Environmental Geology

, Volume 55, Issue 4, pp 731–739 | Cite as

Assessment of heavy metal accumulation in macrophyte, agricultural soil, and crop plants adjacent to discharge zone of sponge iron factory

  • S. GuptaEmail author
  • S. Nayek
  • R. N. Saha
  • S. Satpati
Original Article


The present study deals with the characterization of effluent released from sponge iron industries and distribution of heavy metals in soil and macrophytes near to effluent discharge channel. Apart from this, accumulation of heavy metals in nearby soil and vegetation system irrigated with effluent-contaminated water is also the subject of this study. Physico-chemical analysis of effluent reveals that the concentration of total suspended solids (TSS), total hardness (TH), iron (Fe2+), and oil and grease are greater than the IS (1981) norms for discharge of water into inland water body. The soil along the sides of the effluent channel also shows higher concentration of heavy metals than the background soil. The enrichment of the heavy metals are in the order of Chromium (Cr) > Iron (Fe) > Manganese (Mn) > Zinc (Zn) > Copper (Cu) > Cadmium (Cd). Macrophytes growing along the sides of the effluent channel also show significant accumulation of heavy metals almost in the same order as accumulated in soil. Higher uptake of heavy metals by these varieties reveals that these species can be used for future phytoremediation. The effluent as well as contaminated water is extensively used for irrigation for growing vegetables like tomato (Lycopersicon esculatum) in the surrounding areas. Heavy metal accumulation in this agricultural soil are in the sequence of Cr > Fe > Mn > Zn > Cu > Cd. More or less similar type of accumulation pattern are also found in tomato plants except Fe and Zn exceeding Cr and Mn. Transfer Factor of heavy metals from soil to tomato plants (TFS) shows average value of <1, suggesting less uptake of heavy metals from soil. Among the plant parts studied, fruit shows least accumulation. Although tomato plants show some phenotypic changes, the survival of tomato plants as well as least accumulation of metals in fruit reveals their tolerance to heavy metals. Therefore it may be suggested that this plant can be grown successfully in the heavy metal contaminated soil. Further research work on in situ toxicity test will be necessary in order to identify the most resistive variety on this particular type of contaminated site.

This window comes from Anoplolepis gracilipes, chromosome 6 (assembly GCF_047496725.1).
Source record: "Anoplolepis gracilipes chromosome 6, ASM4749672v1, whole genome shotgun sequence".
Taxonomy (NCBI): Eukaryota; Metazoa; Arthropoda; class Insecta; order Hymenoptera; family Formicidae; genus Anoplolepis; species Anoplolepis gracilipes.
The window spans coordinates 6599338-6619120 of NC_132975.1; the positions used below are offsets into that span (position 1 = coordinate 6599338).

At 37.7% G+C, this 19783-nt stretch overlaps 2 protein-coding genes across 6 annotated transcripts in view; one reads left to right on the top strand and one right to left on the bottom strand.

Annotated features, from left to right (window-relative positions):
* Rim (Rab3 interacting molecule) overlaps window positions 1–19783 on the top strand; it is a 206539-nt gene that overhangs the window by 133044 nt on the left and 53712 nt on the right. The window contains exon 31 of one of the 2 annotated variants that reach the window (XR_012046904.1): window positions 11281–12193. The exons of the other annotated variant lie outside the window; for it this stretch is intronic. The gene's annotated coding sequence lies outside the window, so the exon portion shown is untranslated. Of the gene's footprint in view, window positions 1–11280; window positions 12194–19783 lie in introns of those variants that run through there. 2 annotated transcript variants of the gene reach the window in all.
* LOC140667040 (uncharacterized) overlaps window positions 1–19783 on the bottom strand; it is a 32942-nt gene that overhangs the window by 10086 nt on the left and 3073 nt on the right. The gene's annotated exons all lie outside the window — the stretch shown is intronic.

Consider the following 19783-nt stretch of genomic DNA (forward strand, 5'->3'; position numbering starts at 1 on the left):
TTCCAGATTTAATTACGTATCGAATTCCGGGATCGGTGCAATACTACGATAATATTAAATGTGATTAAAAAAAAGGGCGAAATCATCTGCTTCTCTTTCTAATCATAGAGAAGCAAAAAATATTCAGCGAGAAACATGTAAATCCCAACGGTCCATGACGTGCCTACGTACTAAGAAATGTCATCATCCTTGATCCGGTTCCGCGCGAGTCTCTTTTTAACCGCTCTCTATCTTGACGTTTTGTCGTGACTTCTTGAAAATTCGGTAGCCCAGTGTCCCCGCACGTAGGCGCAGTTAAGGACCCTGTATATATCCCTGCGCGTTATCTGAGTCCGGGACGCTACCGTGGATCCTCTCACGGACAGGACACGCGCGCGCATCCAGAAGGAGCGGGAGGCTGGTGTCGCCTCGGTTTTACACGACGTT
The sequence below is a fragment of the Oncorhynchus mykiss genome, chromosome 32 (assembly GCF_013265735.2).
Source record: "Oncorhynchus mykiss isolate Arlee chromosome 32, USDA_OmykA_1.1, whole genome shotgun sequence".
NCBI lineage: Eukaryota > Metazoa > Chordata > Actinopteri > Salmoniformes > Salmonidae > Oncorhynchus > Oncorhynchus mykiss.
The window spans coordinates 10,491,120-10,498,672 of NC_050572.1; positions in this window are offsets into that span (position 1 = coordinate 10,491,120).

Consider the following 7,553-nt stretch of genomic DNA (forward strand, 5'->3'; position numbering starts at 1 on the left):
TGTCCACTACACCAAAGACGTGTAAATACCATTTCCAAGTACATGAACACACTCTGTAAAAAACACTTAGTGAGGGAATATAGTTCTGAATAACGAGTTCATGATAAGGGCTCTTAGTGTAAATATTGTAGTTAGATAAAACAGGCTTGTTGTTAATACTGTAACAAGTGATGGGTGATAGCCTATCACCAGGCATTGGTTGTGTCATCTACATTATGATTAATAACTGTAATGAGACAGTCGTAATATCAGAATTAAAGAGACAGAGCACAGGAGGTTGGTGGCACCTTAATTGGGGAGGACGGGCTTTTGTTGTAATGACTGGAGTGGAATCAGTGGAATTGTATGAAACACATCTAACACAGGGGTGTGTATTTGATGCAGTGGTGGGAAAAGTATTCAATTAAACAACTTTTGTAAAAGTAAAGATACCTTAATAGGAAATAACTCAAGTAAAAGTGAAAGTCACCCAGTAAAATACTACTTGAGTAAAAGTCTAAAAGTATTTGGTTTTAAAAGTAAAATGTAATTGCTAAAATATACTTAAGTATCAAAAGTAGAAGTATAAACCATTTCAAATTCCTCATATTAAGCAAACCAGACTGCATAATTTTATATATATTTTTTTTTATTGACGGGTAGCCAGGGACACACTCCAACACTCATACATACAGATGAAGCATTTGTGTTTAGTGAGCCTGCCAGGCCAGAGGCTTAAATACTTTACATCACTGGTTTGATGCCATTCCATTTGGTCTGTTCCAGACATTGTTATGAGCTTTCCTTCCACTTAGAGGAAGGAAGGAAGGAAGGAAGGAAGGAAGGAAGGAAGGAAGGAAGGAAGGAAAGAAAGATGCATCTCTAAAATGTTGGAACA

Sponge iron effluent Heavy metals Macrophytes Tomato plants Mangalpur West Bengal India 



The authors gratefully acknowledge Prof J. K. Datta and Dr A. R. Ghosh, of The Department of Environmental Science, The University of Burdwan, for their crucial evaluation and suggestions, which greatly helped to improve the manuscript. Sincere thanks and appreciation are also due to all the editors and reviewers of this manuscript.


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Copyright information

© Springer-Verlag 2007

Authors and Affiliations

  1. 1.Department of Environmental ScienceThe University of BurdwanBurdwanIndia

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